This is the alternative service that "feels" the best for me, which is a very subjective opinion. I have mainly used it via the Amaroq iOS app, but most things are there: working photo upload, ability to write longer (than 140 chars) posts etc, you can search for users by their username OR their real name (if they have provided it of course). The only thing that is lacking to make it a raging success is...drum roll...users. More of them. Well, at least more of my friends, there seems to be random-other-people there enough. I guess it is about spreading the word more.
On practical usage notes: I can't share my post to Twitter/Facebook natively, which means if I would like to transition over to Mastodon I have to double post to multiple services for quite a while. I can of course share the post via the built-in share functionality of my phone though. However, better integration with especially Twitter would be great for Mastodon. Things like showing tweets from Twitter in their full glory when you paste in the link would help people do the transition a lot quicker.
In Amaroq I am logged in, but if I want to see/edit things that are related to my Mastodon account (but not related to the app) it basically presents me with a new login web window where I have to log in again to manage my account.
None of these services are, today, possible to connect to services like ifttt.com etc, which otherwise could help out bridge some gaps in functionality. Already today I use ifttt recipes when I upload images to Instagram, ever since they (instagram) removed the integration to Flickr, so now I let ifttt take my Instagram uploads and add them to Flickr as well, fully automated process. I say this as I today have had to upload my daily photo to 5 different services. Ideally I should have uploaded it once, to one place, and been able to pick which service I would like to share it to as well.
The above is obviously true for more things too, and a thing that has annoyed me at work of late too: we basically have information overload, where it is unclear which of my colleagues that use which service. Some are on Skype (only), others are on Slack (almost only), a few are on Yammer, some are trying the capabilities of Office 365 which has just been rolled out. Sharing files and having discussions is now really quite difficult. On a private level I also have several of those services along with a couple of forums and a handful Facebook groups to keep track of. And mail of course. 15 mail accounts in my case.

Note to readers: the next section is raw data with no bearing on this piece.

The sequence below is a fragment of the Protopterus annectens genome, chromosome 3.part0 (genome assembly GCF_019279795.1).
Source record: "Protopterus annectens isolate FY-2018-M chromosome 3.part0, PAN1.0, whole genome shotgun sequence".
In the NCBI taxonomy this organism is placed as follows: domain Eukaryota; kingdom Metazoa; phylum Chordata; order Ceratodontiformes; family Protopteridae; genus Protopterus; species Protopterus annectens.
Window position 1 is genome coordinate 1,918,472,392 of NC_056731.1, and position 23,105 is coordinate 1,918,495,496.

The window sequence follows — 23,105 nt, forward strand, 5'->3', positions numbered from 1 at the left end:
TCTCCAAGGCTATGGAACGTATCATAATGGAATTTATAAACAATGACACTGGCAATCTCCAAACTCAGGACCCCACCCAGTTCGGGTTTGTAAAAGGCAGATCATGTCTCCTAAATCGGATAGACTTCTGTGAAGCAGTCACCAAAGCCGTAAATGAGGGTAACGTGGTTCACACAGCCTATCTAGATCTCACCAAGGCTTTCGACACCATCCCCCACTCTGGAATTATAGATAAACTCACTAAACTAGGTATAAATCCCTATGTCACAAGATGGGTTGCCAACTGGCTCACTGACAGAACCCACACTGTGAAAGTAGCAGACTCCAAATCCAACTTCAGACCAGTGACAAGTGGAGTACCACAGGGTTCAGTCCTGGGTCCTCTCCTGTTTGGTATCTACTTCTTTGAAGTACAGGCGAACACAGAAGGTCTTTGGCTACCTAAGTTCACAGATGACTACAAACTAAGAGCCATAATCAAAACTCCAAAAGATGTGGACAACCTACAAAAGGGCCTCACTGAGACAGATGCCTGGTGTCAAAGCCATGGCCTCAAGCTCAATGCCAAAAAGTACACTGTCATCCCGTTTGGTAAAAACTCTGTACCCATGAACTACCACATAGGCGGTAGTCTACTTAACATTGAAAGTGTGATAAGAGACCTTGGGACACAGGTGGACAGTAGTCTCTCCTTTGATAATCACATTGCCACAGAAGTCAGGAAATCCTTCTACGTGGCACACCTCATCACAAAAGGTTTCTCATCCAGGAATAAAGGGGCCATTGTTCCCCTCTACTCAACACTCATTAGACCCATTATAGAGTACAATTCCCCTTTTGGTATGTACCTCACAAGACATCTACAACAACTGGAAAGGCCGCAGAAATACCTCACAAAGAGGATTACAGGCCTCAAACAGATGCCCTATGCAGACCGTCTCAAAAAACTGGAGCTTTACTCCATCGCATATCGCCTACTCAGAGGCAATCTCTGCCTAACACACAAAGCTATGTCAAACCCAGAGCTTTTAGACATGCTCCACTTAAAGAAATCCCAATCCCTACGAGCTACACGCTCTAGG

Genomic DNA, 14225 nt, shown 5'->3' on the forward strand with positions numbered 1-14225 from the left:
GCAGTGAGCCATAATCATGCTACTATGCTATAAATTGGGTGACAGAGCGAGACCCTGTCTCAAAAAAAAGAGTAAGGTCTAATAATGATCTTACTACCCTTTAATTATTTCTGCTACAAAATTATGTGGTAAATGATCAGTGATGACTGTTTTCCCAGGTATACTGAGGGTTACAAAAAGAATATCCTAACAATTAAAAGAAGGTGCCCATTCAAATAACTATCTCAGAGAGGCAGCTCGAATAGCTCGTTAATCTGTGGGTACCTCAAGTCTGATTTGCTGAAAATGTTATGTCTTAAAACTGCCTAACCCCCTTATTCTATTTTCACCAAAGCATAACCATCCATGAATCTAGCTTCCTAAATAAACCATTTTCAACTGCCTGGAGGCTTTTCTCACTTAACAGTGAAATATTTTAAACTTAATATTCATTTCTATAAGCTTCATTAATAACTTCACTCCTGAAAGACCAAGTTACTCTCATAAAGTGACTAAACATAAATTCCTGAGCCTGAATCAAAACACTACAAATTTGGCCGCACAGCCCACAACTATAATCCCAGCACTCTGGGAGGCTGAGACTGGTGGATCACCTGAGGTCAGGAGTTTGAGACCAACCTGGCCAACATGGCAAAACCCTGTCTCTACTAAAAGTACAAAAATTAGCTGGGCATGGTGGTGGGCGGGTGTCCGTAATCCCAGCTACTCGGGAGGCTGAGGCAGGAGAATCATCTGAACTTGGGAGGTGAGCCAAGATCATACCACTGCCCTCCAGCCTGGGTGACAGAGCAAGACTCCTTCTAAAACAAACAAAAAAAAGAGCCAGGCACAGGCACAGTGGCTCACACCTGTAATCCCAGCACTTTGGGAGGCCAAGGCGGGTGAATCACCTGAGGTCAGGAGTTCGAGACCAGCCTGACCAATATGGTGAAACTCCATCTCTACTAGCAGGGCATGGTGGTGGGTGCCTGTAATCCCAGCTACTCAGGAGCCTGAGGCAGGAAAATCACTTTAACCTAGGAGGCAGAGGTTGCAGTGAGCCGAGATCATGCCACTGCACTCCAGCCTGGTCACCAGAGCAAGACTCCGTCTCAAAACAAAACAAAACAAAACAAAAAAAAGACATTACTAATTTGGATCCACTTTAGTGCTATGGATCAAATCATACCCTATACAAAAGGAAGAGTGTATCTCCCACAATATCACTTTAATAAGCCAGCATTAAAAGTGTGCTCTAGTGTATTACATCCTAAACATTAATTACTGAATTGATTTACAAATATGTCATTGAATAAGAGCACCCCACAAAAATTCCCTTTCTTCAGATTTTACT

I am longing for a future vision described by François Téchené in his article "Design report #4: symbiotic applications", where each task (photo, message, mail, to-do, calendar etc) has one input area/app/software that then can integrate with all others. If you get a message you know what app to use to read it, and not like today where you accidentally unlock your phone (merely by holding it in front of your face, or touching it) and you have no idea if that message you managed to catch a glimpse of was an alert from the SMS app, Skype, Skype for Business, Facebook, Instagram, Facebook Messenger, Signal, Line, Slack, WhatsApp, Hangouts or an actual email (all these are example from my own phone, and I've actually left some out), so you have to open them all just to ensure you haven't missed anything. Two hours later you can go back to what you were doing before then, if you can remember what that was.
So, typing this article is also part of the experiment. Now we shall see if it gets picked up by micro.blog, and if that in turn posts a link to it on Facebook and Twitter. :)